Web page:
The Bolivian constitutional court has granted current President Evo Morales permission to run for a third term in December 2014.
The court claims that the constitution of 2009 that allows for only a single re-election does not apply to Morales’ first term.
Morales, who is Bolivia’s first indigenous president, first won election in December 2005 — before the new constitution was passed. He then was re-elected in 2009.
However in the ruling, the country’s Constitutional Court said the clock started ticking after the new constitution was signed into law, meaning that next year’s vote will be legally counted as Morales’ first re-election.
The opposition claim that this decision is proof that the court is under the influence of Morales.
“This court has proved that it is working outside of the constitution and the law,” opposition leader Samuel Doria Medina of the National Unity party claims.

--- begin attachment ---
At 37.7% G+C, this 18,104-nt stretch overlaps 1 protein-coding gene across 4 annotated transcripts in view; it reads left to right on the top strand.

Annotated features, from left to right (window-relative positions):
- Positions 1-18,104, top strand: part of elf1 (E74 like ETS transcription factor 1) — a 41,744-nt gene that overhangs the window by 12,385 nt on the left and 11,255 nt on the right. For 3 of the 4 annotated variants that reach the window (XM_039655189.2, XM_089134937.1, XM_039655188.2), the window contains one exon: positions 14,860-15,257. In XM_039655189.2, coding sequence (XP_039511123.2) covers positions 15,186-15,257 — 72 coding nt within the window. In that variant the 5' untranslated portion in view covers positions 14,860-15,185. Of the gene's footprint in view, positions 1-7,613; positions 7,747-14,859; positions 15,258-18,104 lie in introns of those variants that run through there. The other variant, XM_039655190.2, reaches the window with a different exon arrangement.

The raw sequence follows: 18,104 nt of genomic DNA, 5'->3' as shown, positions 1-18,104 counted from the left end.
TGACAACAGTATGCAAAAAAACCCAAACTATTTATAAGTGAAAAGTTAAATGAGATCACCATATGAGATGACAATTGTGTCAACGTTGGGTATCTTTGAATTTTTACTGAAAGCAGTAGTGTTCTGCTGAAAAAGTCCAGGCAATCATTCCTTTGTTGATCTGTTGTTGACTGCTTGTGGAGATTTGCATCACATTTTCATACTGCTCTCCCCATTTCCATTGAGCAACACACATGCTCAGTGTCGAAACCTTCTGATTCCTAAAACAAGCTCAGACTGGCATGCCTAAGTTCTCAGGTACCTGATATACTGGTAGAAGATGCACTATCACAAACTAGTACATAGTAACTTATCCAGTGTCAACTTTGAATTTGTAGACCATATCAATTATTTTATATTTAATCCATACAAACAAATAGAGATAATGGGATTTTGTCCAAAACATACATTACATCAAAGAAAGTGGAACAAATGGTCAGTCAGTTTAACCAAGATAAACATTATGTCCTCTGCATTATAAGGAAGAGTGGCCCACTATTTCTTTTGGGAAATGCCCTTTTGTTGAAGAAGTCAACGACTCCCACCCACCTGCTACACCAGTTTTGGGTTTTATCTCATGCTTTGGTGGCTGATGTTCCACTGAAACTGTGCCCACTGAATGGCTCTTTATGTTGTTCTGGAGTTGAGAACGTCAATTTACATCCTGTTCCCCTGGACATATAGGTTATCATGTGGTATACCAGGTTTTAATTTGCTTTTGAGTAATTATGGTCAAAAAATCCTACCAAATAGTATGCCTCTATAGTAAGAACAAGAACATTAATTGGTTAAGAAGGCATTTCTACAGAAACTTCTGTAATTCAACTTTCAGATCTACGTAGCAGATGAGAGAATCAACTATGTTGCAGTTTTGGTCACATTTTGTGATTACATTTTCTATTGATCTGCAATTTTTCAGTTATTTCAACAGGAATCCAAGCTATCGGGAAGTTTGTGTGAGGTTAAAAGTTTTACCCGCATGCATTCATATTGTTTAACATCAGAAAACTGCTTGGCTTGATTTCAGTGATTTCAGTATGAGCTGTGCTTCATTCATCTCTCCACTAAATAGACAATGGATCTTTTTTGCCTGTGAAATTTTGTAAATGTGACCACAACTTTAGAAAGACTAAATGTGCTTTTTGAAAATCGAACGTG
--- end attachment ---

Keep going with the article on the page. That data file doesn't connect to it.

There are similarities between Morales and his political ally, the late Hugo Chavez of Venezuela. Both concentrated on the needs of the poor and Chavez also used the constitution to allow himself to run again.
Like Chavez, Morales has nationalized private companies as part of his policy of increasing state control over the economy.
However, he has received praise from Wall Street credit rating agencies for strong fiscal management and for achieving record central bank reserves.